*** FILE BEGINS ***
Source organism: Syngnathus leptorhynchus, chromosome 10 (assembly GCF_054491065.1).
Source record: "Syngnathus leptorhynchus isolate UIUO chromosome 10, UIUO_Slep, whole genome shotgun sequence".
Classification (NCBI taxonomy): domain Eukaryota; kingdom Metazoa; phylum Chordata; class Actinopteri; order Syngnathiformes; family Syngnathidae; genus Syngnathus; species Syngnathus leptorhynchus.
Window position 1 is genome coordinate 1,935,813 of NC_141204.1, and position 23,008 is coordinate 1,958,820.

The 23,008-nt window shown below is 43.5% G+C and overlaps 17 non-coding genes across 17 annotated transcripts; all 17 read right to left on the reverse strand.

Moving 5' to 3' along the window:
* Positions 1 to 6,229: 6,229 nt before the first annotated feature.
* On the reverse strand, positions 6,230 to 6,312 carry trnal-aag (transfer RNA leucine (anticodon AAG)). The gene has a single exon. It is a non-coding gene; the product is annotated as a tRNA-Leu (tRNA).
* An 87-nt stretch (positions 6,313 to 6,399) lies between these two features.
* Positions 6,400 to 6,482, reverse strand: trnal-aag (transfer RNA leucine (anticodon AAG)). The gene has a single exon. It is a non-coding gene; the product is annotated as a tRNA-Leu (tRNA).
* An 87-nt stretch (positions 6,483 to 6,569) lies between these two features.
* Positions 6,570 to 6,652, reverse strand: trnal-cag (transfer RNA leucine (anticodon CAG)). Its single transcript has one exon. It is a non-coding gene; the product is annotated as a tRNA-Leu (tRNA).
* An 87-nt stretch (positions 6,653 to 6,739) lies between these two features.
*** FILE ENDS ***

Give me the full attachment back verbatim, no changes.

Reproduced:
Source organism: Syngnathus leptorhynchus, chromosome 10 (assembly GCF_054491065.1).
Source record: "Syngnathus leptorhynchus isolate UIUO chromosome 10, UIUO_Slep, whole genome shotgun sequence".
Classification (NCBI taxonomy): domain Eukaryota; kingdom Metazoa; phylum Chordata; class Actinopteri; order Syngnathiformes; family Syngnathidae; genus Syngnathus; species Syngnathus leptorhynchus.
Window position 1 is genome coordinate 1,935,813 of NC_141204.1, and position 23,008 is coordinate 1,958,820.

The 23,008-nt window shown below is 43.5% G+C and overlaps 17 non-coding genes across 17 annotated transcripts; all 17 read right to left on the reverse strand.

Moving 5' to 3' along the window:
* Positions 1 to 6,229: 6,229 nt before the first annotated feature.
* On the reverse strand, positions 6,230 to 6,312 carry trnal-aag (transfer RNA leucine (anticodon AAG)). The gene has a single exon. It is a non-coding gene; the product is annotated as a tRNA-Leu (tRNA).
* An 87-nt stretch (positions 6,313 to 6,399) lies between these two features.
* Positions 6,400 to 6,482, reverse strand: trnal-aag (transfer RNA leucine (anticodon AAG)). The gene has a single exon. It is a non-coding gene; the product is annotated as a tRNA-Leu (tRNA).
* An 87-nt stretch (positions 6,483 to 6,569) lies between these two features.
* Positions 6,570 to 6,652, reverse strand: trnal-cag (transfer RNA leucine (anticodon CAG)). Its single transcript has one exon. It is a non-coding gene; the product is annotated as a tRNA-Leu (tRNA).
* An 87-nt stretch (positions 6,653 to 6,739) lies between these two features.